Page:Popular Science Monthly Volume 4.djvu/783

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Journal of Science and the Arts, has wellnigh demonstrated that dry land existed in the Lower Silurian age. He communicates the discovery of two small specimens representing branches or small stems of a species referable to Sigillaria, and found on Longstreet Creek, near Lebanon, Ohio, in clay-beds positively referable to the Cincinnati group of the Lower Silurian. With the exception of these Lebanon specimens, the geological formations of the United States have not afforded as yet any records of plants earlier than those of the Lower Devonian.

The Uses of Bees' Wings.—At the lute Convention of Bee-Keepers at Louisville, D. L. Adair read an essay on the various uses of the bee's wings, in which he holds that, besides flying, the wing of the bee serves two or three other important ends. The horny frame, upon which the fine membrane of the wings is stretched, is composed of hollow tubes of a hard substance called chitine. These tubes are double, being one tube inside of another. The inner ones are extensions of the tracheæ, through which the air circulates in breathing; between this and the other tube is a space through which the blood circulates. The blood is brought in contact with the air through the thin walls of the air-tubes, just as the air and blood are brought together in the human lungs, and with the same effect.

The nervous filaments in like manner pass to the wings; they follow the respiratory tubes and all the fine venations of the wing, terminating in every part of its surface in papillæ, which in all animals are the vehicles through which sensations are perceived. Hence we may infer that the wings are the organs of some sensation. Are these nerve-filaments intended merely for noting tactile sensations? Mr. Adair is of the opinion that by means of them the bee is made conscious of odors. "Some naturalists have suggested the antennæ as the organs of smell; but, as they appear to be poorly adapted to perform such an office, it is just about as likely that they smell with them as that they see with them. Invisible particles emanating from odorous bodies, coming in contact with the olfactory nerves, produce the sense of smell. These atoms are mixed with and floating in the air, and, in order to collect them, a considerable volume of air must be made to pass over their surfaces—a thing which the wings certainly accomplish in an eminent degree."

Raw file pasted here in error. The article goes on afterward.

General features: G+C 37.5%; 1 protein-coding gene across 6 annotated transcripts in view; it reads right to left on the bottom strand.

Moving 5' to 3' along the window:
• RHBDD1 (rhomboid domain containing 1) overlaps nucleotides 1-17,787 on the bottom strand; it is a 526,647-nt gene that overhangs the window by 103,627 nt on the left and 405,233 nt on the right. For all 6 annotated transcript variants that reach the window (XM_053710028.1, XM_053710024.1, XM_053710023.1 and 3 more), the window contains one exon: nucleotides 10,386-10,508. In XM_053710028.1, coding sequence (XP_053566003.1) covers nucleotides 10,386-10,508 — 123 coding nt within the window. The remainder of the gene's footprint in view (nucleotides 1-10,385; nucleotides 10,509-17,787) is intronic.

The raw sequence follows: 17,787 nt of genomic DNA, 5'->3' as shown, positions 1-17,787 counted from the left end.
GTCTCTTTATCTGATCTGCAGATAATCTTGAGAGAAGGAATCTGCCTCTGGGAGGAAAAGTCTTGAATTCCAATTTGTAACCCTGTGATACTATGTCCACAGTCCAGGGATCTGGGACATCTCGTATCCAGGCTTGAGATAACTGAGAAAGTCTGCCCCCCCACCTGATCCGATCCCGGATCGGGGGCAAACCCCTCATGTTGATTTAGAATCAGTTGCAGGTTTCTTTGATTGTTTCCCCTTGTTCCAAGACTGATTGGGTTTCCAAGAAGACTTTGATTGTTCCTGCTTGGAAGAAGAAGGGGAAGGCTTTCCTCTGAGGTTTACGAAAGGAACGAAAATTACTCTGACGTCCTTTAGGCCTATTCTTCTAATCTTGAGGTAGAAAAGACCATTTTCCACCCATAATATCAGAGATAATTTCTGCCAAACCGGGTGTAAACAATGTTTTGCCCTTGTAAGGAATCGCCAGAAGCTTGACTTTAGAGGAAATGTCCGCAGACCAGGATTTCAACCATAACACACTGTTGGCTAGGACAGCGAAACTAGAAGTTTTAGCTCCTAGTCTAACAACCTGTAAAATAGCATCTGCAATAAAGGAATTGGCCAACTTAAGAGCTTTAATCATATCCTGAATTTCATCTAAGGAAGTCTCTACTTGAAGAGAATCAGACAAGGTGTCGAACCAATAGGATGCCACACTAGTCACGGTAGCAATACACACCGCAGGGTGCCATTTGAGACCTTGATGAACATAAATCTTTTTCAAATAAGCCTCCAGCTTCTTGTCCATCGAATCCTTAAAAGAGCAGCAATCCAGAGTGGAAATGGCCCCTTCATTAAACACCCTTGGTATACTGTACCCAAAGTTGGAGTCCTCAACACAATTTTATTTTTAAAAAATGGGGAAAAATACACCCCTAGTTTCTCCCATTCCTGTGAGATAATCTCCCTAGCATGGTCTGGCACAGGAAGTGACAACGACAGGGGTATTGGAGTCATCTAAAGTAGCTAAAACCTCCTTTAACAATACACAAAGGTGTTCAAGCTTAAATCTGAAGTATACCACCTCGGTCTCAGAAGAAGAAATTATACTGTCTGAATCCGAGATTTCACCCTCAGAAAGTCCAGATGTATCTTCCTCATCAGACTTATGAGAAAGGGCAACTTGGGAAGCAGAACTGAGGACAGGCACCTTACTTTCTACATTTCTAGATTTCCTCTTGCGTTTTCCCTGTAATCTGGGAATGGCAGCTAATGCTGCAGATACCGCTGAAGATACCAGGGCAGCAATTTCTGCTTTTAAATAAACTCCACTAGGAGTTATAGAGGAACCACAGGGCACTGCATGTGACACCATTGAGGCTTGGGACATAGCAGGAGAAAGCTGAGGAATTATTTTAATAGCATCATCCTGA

The sense of hearing in bees has never been localized by naturalists, though some have supposed that the antennæ are the organs of this sense also. "What appendage of the bee," asks Mr. Adair, "would be better suited to receive sound-vibrations than the thin, stiff membranes composing the wings?"

The Lignite-Beds of the Rocky Mountains.—The opinion having been advanced that the so-called lignite-beds of the Rocky Mountains have been formed by the heaping of drifted materials, and not by growth in situ, Mr. L. Lesquereux replies as follows, in Silliman's Journal, to one of the arguments urged in favor of the opinion—viz., that the under-clays of the lignite-beds have no roots: "I can say," he writes, "from repeated and personal observations, that most of the lignite-beds of the West, which have passed under my examination, have the under-clays full of rootlets or of roots of the floating plants, which were the first, generally at least, to contribute to the formation of the bed of combustible material by their débris. At the Raton Mountains, at Cañon City, at Gehrung's, near Colorado, at Golden, Marshall, Black Butte, etc., the coal is everywhere underlaid by chocolate-colored shale, often a compound of these roots or rootlets, so compact, indeed, that they cannot be determined, nor their forms distinctly recognized. Of coarse, the under-shales do not contain any roots (true roots of trees); the coal of the carboniferous, too, never has any, for the good reason that trees do not grow in water, and that they only invade peat-bogs when the ground is solid enough to support them. And even then the roots grow horizontally, and do not descend deep into the matter which, generally impregnated by water, is to a degree inaccessible to atmospheric influence.

The so-called roots of the clay-beds of the carboniferous measures, or the Stigmaria, are not roots, but floating leaves. And even their cylindrical stems are rarely